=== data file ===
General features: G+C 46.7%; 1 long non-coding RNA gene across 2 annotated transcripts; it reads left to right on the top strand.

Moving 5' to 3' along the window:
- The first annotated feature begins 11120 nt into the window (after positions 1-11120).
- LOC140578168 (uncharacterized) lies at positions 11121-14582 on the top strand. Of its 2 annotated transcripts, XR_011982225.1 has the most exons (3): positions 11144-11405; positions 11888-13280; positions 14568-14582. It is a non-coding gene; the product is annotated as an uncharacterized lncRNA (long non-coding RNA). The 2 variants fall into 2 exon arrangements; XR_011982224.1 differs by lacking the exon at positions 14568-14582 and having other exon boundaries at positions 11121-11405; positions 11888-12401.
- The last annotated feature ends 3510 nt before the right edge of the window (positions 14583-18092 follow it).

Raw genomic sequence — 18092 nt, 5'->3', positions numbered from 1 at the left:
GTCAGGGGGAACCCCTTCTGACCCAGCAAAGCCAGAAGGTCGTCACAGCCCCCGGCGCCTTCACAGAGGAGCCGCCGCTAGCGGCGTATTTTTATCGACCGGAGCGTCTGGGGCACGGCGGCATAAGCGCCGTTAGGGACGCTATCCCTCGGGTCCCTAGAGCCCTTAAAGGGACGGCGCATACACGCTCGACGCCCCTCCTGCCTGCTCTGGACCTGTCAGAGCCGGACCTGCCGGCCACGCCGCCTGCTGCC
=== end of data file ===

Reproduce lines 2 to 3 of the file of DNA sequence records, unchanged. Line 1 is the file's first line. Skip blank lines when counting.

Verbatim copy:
Moving 5' to 3' along the window:
- The first annotated feature begins 11120 nt into the window (after positions 1-11120).